MD: Most inexperienced players seem to make moves based on their mood, their frustration, or just a plain old whim. They often pick unwise spots to get creative. Creativity in poker can be based only on a rational foundation. When you become frustrated or angry, your primitive brain, also known as your medulla, takes over your cerebellum and cerebrum and prevents you from making rational decisions. From what I understand, that is the basic scientific explanation for tilt, and it takes tremendous experience and discipline for a human to fully detach decisions from emotions.

KA: What skills are more important in cash games than they are in tournaments?

MD: There are many more variables to consider in tournaments than in cash games because of the differences in the players' stack sizes. When you have short stacks on your left, you are forced to tighten up a lot because of the possibility of being shoved on. It also creates many new dynamics when you are short-stacked yourself. Knowing what hands to play in various situations is totally related to how many blinds you have in your stack. Good preflop play is much more difficult and important in tournaments, whereas in cash games, it's important to know how to properly play your hands after the flop, because deep-stack play often makes it difficult to get all the money in before the turn.

KA: What is the best piece of poker-related advice you have been given?

MD: Always pay close attention to what is taking place at the table. Never pass up on an opportunity to learn. It's better to realize your shortcomings than to pretend that you have none. I would rather be confused as to what the correct play is, because it offers a great chance to improve. There's nothing wrong with getting mad at yourself for how you played a hand, but you can't hate yourself for it. No one plays perfectly, but at least you can learn from your mistakes. Sometimes people get mad at me for how long I take to make a decision, and I'm sorry for that, but it's the only way that I can live without regret. Even if I make the wrong decision, at least I know that it was the most informed decision that I could make at the time.

If you recite your hands to others with confidence instead of inquisition, all you'll receive in return is their bad-beat stories. In order to come to better conclusions, you have to build extensive logical cases for each option that could have been taken. This will enable others to see the shortcomings in your thought processes, and since you were so kind to share those thoughts with them, the true students of the game will gladly lend their help to you in exchange for additional thought-provoking conversation. If they don't, find new people to speak to.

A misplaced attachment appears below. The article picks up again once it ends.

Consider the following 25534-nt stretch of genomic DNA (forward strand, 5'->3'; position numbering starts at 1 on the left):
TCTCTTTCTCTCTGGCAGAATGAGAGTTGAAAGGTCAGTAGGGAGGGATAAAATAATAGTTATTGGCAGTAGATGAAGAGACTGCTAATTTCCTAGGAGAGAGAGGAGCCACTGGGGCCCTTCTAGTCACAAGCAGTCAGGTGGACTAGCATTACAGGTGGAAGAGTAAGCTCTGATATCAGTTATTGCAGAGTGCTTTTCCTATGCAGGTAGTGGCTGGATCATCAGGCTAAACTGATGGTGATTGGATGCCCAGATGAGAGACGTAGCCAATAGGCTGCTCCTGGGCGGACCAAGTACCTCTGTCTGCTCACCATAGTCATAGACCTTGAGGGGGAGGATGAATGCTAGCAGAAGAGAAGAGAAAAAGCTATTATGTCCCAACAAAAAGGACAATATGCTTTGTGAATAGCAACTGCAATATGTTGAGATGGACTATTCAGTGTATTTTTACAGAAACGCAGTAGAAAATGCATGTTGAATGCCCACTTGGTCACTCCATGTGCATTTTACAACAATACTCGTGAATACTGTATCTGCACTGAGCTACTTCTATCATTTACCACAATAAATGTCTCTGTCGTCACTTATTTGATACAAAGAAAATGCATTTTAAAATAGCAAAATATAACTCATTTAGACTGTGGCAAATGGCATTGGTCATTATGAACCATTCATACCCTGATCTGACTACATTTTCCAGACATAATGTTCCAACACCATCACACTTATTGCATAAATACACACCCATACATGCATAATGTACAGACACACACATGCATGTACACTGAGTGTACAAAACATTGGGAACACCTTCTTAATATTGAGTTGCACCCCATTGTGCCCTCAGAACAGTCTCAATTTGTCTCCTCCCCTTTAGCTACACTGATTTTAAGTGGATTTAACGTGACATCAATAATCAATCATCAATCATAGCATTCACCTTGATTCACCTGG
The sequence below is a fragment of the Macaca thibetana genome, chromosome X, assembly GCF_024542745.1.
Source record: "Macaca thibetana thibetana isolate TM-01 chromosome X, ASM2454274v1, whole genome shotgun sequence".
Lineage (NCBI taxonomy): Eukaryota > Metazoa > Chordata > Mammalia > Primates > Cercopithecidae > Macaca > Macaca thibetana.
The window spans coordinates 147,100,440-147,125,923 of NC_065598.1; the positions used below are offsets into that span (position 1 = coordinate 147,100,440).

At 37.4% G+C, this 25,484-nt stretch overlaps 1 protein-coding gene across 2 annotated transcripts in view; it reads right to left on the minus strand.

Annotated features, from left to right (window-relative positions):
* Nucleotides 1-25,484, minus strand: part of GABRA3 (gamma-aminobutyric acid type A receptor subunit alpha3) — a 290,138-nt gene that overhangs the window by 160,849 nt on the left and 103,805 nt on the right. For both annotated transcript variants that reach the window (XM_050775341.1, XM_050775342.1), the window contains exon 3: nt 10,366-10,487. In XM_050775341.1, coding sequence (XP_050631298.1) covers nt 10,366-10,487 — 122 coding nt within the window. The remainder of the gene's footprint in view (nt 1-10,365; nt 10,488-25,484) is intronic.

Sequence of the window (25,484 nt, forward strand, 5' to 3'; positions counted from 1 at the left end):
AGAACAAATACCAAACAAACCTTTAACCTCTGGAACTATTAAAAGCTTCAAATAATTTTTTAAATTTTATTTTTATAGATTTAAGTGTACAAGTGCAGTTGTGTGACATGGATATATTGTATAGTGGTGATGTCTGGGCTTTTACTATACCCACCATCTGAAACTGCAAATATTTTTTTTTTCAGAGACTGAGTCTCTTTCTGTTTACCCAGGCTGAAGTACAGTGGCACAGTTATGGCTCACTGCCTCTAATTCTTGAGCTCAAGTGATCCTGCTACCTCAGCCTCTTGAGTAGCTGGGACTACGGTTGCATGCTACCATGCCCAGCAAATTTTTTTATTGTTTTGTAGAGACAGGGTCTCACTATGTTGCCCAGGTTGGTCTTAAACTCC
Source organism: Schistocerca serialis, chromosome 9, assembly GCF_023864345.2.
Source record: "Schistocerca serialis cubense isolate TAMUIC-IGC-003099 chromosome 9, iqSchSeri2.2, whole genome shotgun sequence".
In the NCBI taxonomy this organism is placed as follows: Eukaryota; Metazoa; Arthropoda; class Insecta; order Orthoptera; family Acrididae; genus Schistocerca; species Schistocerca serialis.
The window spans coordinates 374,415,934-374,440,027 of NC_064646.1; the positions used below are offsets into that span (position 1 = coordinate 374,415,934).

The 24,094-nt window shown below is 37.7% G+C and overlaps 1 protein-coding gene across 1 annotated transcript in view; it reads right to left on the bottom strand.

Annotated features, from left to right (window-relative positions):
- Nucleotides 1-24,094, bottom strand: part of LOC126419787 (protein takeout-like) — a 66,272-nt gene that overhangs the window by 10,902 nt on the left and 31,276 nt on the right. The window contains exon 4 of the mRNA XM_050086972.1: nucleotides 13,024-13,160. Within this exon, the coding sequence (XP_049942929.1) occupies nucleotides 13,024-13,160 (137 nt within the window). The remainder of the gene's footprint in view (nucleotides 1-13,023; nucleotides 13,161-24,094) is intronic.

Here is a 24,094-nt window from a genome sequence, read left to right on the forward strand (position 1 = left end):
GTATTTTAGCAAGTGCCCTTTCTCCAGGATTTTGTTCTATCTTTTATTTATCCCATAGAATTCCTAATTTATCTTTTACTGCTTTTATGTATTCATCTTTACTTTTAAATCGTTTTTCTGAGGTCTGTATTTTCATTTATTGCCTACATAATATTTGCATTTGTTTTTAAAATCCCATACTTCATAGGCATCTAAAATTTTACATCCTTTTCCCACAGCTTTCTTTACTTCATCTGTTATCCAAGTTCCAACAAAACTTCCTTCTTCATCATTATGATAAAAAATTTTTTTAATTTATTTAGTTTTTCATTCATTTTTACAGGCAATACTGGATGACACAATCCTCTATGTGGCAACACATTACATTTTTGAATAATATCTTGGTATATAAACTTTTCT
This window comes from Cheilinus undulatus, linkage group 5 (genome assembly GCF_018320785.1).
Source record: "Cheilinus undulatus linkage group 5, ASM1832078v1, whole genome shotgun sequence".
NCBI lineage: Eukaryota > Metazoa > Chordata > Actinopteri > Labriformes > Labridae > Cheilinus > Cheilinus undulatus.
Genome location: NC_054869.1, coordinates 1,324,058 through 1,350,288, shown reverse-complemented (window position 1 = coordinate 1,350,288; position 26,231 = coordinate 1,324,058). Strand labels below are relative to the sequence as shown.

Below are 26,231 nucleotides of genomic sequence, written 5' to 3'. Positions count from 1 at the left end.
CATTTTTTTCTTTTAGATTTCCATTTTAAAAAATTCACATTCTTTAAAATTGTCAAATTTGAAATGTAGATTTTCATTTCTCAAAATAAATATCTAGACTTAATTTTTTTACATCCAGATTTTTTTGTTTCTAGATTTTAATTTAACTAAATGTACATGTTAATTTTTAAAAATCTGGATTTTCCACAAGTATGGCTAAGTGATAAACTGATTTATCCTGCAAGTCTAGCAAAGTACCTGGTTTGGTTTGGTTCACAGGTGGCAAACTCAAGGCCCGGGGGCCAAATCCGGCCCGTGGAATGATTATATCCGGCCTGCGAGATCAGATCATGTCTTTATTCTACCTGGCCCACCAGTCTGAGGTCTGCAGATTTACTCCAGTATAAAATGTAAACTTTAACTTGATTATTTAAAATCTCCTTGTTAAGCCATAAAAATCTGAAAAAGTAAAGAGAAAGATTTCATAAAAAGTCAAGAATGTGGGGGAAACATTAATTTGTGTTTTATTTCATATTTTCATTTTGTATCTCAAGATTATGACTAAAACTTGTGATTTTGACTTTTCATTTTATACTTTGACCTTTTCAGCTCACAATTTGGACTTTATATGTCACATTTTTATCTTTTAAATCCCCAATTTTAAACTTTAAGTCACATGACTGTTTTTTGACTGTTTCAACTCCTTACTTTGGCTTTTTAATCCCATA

KA: What advice would you give a successful tournament player if he wanted to move into the cash-game arena?

MD: Because short-stack play is a common characteristic of tournaments, you have to learn how to properly protect your chips when you are playing deeper. When you have a short stack, there are less reverse implied odds in a hand because you won't have to make huge turn and river decisions. It often makes sense to get the chips in faster and lighter when short, whereas when you are deep-stacked, you need to take into consideration what is going to happen if you get check-raised and have to face a big bet on the next street.

KA: What characteristics do great cash-game players share?

MD: I believe that poker exercises your analytical brain in ways that most activities on this planet don't. Poker players have spent so much time in their lives analyzing things that I think the mental stimulation becomes an addiction. Many poker players have very dorky hobbies, because it provokes them to think about things thoroughly. I personally enjoy activities that allow me to have unlimited amounts of time to deliberate over a problem. Games of speed were never my cup of tea.

KA: Which cash-game players do you most respect, and why?

MD: David Benyamine, Patrik Antonius, and Phil Ivey seem to be the kings of the jungle these days. They must have an undying thirst for knowledge regarding the game, and it's hard not to be inspired by that sort of mentality even if you aren't a poker player.